Darklady’s Confessional: The Mother Goose Conspiracy

Darklady’s Confessional
The Mother Goose Conspiracy

Before the sexual perversions of Heather Has Two Mommies, and Daddy’s Roommate, before the religious confusion of Are You There, God? It’s Me, Margaret, before the racial slang of Tom Sawyer, and before even the profanity, violence, and cross-dressing of Shakespeare there were insidious, anti-traditional family value forces hard at work twisting and perverting the minds of innocent children under the guise of entertainment and fun. No wonder we are now a culture rife with Long Island Iced Teas, gravity bongs, ribbed and flavored condoms, push-up bras, hot bi babes, swingers’ conventions, Joy Jelly, double dongs, cock rings, and genital piercings. We never had a chance.

The brainwashing began early; in the very nursery itself and often by those we trusted most. Our mothers, our fathers, even our grandparents poured moral poison into our guileless ears… as theirs had done to them when they had been too naïve to speak out in their own defense. But someone must stand up for the children and if not me, then who? Who will warn present and future men and women of child bearing years and beyond about the hideous danger that lurks on the bookshelves of our children’s bedrooms, their school libraries, their local bookstores? Someone must speak loud and clear about the ghastly danger presented to the young and vulnerable by nursery rhymes.

Think about it for a moment. These early, almost hallucinatory tales of falling eggs, jumping cows, romantically involved dishes and spoons, mutilated and visually impaired mice – what kind of surreal landscape are we preparing our children for? More to the point, what kind of family structures are we raising our young to consider natural and appropriate? I present for your consideration two well-respected and popular nursery rhymes.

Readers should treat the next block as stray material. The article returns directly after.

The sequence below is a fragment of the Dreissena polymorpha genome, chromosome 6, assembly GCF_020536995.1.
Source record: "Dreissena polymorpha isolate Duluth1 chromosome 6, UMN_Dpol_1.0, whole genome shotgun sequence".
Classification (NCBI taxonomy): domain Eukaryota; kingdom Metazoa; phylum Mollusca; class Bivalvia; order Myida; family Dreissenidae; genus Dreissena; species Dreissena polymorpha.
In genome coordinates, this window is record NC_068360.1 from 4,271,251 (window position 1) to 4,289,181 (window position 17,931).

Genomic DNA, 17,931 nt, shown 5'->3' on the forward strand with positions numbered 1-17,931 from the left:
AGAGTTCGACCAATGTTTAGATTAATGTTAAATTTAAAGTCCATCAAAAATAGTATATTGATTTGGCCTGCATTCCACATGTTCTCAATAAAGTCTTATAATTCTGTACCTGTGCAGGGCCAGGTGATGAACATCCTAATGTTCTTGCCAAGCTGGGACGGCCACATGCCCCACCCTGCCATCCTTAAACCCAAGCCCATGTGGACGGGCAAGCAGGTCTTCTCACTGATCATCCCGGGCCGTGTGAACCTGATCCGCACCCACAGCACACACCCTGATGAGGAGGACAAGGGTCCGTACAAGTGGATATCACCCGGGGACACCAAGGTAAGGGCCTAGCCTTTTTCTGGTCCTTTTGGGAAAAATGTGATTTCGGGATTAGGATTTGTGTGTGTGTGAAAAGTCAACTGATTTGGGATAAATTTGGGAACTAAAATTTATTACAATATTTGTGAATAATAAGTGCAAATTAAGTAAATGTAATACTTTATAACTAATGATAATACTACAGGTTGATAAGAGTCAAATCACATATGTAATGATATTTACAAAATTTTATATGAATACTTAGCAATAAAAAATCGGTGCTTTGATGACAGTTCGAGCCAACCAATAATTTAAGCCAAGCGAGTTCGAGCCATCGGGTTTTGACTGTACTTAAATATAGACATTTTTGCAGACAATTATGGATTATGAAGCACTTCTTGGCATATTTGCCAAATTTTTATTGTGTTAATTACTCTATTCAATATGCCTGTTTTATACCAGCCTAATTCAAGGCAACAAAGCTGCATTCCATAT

1) As I Was Going to St. Ives: “As I was going to St. Ives/ I met a man with seven wives/ And every wife had seven sacks/ And every sack had seven cats/ And every cat had seven kits/ Kits, cats, sacks, wives/ How many were going to St. Ives?”

Is it any wonder that so-called “responsible non-monogamy” is becoming so popular in a culture where this kind of marital confusion has been presented at the very crib? Surely, this supposedly innocent 18th century riddle explains Salt Lake City, Utah, if nothing else.

2) There Was An Old Woman: “There was an old woman who lived in a shoe/ She had so many children, she didn’t know what to do/ She gave them some broth without any bread/ Whipped them soundly and sent them to bed.”

Although there’s no mention of a father figure in this single-parent poem, it’s redeemed somewhat by the introduction of stern discipline. But let’s face it, the question of how this “old woman” came to have so many children and how she supports them is left entirely to speculation. For all we know this crone has kidnapped healthy babies in order to sell them on the black market – or worse, luxuriates on Welfare while the government rewards her for her indolence.

Hopefully you now see the grave danger that lurks among us, threatening not only the vital “moral values” that were so clearly expressed by the American people during the most recent presidential election, but the very future of this country or, perhaps, all of humanity. I can only pray that the new Attorney General will spend as much time working to combat this menace to the most vulnerable among us as the previous one spent to speaking out against images of adult men and women engaging in mutually consensual intimacy with one another.

– Originally published in Playtime Magazine –

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